Recently, Frost & Sullivan's research analysts said that the lightweight automotive materials market reached $38 billion in revenue in 2010, and it is estimated that this number is expected to reach $95.34 billion by 2017, driven by demand for environmental regulations.
Governments around the world have passed laws that stipulate reductions in fuel consumption and/or carbon emissions. Because the weight of the car has a direct impact on fuel efficiency, these laws have led the automotive industry to replace heavy materials in certain systems with lighter alternatives, which in turn has reduced the weight of the car. According to Frost & Sullivan, if the car's powertrain is also shrinking, the car's weight is reduced by 10%, and fuel savings of 5% to 7% (in MPG) can be achieved.
Sandeepan Mondal, senior research analyst at Frost & Sullivan, said: "These laws also encourage automotive OEMs to seek innovative solutions to comply with legal requirements and remain profitable."
For example, the European Scrap Vehicle Directive forces automakers to minimize the waste they produce when the vehicle's useful life is about to end. On the one hand, the directive encourages the use of recyclable lightweight materials in passenger vehicles; on the other hand, it also hinders the market growth of thermoset materials and carbon composites.
While lightweight materials do reduce the overall weight and carbon footprint of a car, they also add to the cost of the car. The Frost & Sullivan report believes that OEMs and Tier 1 suppliers have suffered severely from the economic downturn, so they will be less likely to be keen on metals under such adverse economic conditions. The assembly business is transferred to an alternative material assembly.
According to Frost & Sullivan's assessment, the lightweight automotive metal materials market generated revenue of $20.698 billion in 2010 and production of 10.3 million metric tons. The company expects the automotive metal materials market to grow at a compound annual growth rate of 16.4% and grow to $59.806 billion in 2017. Whether in terms of value or usage, aluminum has always maintained a leading position in the use of automotive metal materials.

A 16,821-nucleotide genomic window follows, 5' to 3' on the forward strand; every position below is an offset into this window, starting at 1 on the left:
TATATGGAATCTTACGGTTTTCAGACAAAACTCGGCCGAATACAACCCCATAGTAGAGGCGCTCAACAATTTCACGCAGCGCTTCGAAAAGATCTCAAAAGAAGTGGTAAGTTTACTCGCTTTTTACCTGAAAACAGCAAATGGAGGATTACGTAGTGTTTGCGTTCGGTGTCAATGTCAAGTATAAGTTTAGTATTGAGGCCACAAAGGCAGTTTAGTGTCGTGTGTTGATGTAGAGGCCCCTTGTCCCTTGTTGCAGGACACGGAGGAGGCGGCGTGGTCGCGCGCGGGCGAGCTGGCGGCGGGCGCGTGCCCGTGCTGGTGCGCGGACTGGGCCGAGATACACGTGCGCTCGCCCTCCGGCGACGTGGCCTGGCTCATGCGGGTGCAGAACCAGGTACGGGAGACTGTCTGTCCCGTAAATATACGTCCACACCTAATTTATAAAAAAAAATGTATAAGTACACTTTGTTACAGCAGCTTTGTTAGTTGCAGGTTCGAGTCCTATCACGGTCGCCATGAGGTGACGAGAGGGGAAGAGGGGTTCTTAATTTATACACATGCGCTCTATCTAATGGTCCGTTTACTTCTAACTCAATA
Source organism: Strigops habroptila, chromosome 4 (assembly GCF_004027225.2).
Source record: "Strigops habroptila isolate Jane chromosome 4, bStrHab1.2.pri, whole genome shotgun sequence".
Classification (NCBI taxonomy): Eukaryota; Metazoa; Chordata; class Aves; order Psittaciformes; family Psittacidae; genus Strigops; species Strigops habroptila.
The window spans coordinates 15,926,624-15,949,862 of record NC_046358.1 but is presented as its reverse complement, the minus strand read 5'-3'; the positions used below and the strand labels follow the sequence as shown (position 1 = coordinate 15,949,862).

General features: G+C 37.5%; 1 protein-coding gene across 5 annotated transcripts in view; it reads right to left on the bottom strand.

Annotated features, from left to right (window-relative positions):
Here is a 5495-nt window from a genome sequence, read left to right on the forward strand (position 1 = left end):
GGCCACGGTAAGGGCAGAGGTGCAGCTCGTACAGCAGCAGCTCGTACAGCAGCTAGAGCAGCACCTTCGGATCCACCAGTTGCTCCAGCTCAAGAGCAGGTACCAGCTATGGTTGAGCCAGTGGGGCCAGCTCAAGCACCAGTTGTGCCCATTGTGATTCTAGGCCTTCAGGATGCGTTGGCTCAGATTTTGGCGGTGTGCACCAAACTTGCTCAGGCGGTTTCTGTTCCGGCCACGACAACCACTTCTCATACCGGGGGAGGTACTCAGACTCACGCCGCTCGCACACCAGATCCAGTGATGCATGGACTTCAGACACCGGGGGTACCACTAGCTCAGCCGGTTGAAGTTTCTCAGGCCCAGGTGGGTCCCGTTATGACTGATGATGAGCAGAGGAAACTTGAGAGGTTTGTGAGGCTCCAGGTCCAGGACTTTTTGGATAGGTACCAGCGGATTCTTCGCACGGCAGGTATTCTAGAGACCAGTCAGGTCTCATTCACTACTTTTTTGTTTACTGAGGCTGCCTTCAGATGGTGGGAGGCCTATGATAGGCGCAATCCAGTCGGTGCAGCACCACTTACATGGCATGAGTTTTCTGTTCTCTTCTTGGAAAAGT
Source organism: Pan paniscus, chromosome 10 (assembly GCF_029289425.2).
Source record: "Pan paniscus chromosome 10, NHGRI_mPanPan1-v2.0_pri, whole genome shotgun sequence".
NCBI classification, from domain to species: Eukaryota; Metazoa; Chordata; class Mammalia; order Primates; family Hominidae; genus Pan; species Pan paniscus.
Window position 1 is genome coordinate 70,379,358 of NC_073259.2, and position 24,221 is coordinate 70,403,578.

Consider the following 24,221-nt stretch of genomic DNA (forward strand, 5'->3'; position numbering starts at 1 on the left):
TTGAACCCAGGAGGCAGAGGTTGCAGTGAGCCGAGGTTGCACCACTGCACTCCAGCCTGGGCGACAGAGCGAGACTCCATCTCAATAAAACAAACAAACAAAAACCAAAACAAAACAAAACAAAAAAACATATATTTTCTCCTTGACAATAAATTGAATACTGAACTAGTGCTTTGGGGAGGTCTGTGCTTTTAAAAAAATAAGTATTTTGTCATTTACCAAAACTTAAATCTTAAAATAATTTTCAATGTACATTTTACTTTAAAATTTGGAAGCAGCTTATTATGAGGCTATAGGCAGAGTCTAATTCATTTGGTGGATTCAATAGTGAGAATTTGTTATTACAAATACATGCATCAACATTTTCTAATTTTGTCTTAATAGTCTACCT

Frost & Sullivan also pointed out that external and body-in-white components may witness more metal-to-metal replacement. Aluminum is still the material of choice for exterior panels, and for white body construction, advanced high-strength steel (AHSS) is expected to replace lower grade steel.
According to Frost & Sullivan's assessment, the automotive plastics market generated revenue of $17.705 billion in 2010 and production of 5.5 million metric tons. The entire automotive plastics market is expected to grow at a compound annual growth rate of 10.8% and grow to $35.536 billion in 2017. Whether in terms of value or dosage, polypropylene has always maintained a leading position in the use of automotive plastic materials.
Frost & Sullivan pointed out that components inside and under the hood may witness more plastic-to-plastic replacement. However, in view of the continuing trend to reduce the weight of cars, most plastics will be used to replace metal components. Among all lightweight materials, aluminum dominates both dosage and revenue; while polymers are increasingly due to their lower cost-to-performance ratio (depending on the size, shape and complexity of the components). More adoption. However, in structural components that require strong impact resistance, the adoption rate of plastics will be lower.
At present, government departments around the world are constantly improving fuel efficiency and carbon emission standards, but China is more concerned about energy saving and emission reduction than any other country. Chinese automotive OEMs are developing advanced materials and technologies to help reduce vehicle weight and meet emissions and fuel efficiency requirements.
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